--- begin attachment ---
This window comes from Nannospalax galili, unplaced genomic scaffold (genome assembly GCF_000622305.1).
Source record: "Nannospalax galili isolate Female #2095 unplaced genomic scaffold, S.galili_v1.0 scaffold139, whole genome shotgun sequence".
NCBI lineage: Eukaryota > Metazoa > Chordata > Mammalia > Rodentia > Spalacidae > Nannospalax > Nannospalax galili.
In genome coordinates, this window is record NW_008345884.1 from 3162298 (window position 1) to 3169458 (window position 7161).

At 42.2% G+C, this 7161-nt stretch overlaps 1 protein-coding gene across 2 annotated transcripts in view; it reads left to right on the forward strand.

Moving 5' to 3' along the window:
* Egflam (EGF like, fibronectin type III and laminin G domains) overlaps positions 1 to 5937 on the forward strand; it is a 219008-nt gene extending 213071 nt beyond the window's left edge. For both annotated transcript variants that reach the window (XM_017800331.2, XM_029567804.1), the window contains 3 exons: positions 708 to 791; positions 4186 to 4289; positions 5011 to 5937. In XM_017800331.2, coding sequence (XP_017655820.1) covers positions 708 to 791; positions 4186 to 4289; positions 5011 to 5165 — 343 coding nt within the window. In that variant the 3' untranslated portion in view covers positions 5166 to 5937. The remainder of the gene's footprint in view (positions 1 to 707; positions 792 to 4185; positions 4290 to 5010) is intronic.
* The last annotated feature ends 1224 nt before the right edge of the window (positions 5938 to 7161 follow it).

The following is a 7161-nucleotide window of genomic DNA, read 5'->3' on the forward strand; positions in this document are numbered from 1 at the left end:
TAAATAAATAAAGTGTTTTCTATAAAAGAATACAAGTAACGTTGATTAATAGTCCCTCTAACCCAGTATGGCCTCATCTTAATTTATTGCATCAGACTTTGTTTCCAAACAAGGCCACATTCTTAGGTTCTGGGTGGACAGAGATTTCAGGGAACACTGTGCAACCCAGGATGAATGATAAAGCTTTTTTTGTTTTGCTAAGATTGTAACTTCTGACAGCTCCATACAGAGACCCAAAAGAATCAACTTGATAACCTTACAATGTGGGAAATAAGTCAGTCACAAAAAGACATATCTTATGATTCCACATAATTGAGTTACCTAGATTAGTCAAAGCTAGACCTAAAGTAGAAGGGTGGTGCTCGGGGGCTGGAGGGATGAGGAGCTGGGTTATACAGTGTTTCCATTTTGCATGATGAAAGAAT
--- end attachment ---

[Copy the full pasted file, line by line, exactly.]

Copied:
This window comes from Nannospalax galili, unplaced genomic scaffold (genome assembly GCF_000622305.1).
Source record: "Nannospalax galili isolate Female #2095 unplaced genomic scaffold, S.galili_v1.0 scaffold139, whole genome shotgun sequence".
NCBI lineage: Eukaryota > Metazoa > Chordata > Mammalia > Rodentia > Spalacidae > Nannospalax > Nannospalax galili.
In genome coordinates, this window is record NW_008345884.1 from 3162298 (window position 1) to 3169458 (window position 7161).

At 42.2% G+C, this 7161-nt stretch overlaps 1 protein-coding gene across 2 annotated transcripts in view; it reads left to right on the forward strand.

Moving 5' to 3' along the window:
* Egflam (EGF like, fibronectin type III and laminin G domains) overlaps positions 1 to 5937 on the forward strand; it is a 219008-nt gene extending 213071 nt beyond the window's left edge. For both annotated transcript variants that reach the window (XM_017800331.2, XM_029567804.1), the window contains 3 exons: positions 708 to 791; positions 4186 to 4289; positions 5011 to 5937. In XM_017800331.2, coding sequence (XP_017655820.1) covers positions 708 to 791; positions 4186 to 4289; positions 5011 to 5165 — 343 coding nt within the window. In that variant the 3' untranslated portion in view covers positions 5166 to 5937. The remainder of the gene's footprint in view (positions 1 to 707; positions 792 to 4185; positions 4290 to 5010) is intronic.
* The last annotated feature ends 1224 nt before the right edge of the window (positions 5938 to 7161 follow it).

The following is a 7161-nucleotide window of genomic DNA, read 5'->3' on the forward strand; positions in this document are numbered from 1 at the left end:
TAAATAAATAAAGTGTTTTCTATAAAAGAATACAAGTAACGTTGATTAATAGTCCCTCTAACCCAGTATGGCCTCATCTTAATTTATTGCATCAGACTTTGTTTCCAAACAAGGCCACATTCTTAGGTTCTGGGTGGACAGAGATTTCAGGGAACACTGTGCAACCCAGGATGAATGATAAAGCTTTTTTTGTTTTGCTAAGATTGTAACTTCTGACAGCTCCATACAGAGACCCAAAAGAATCAACTTGATAACCTTACAATGTGGGAAATAAGTCAGTCACAAAAAGACATATCTTATGATTCCACATAATTGAGTTACCTAGATTAGTCAAAGCTAGACCTAAAGTAGAAGGGTGGTGCTCGGGGGCTGGAGGGATGAGGAGCTGGGTTATACAGTGTTTCCATTTTGCATGATGAAAGAAT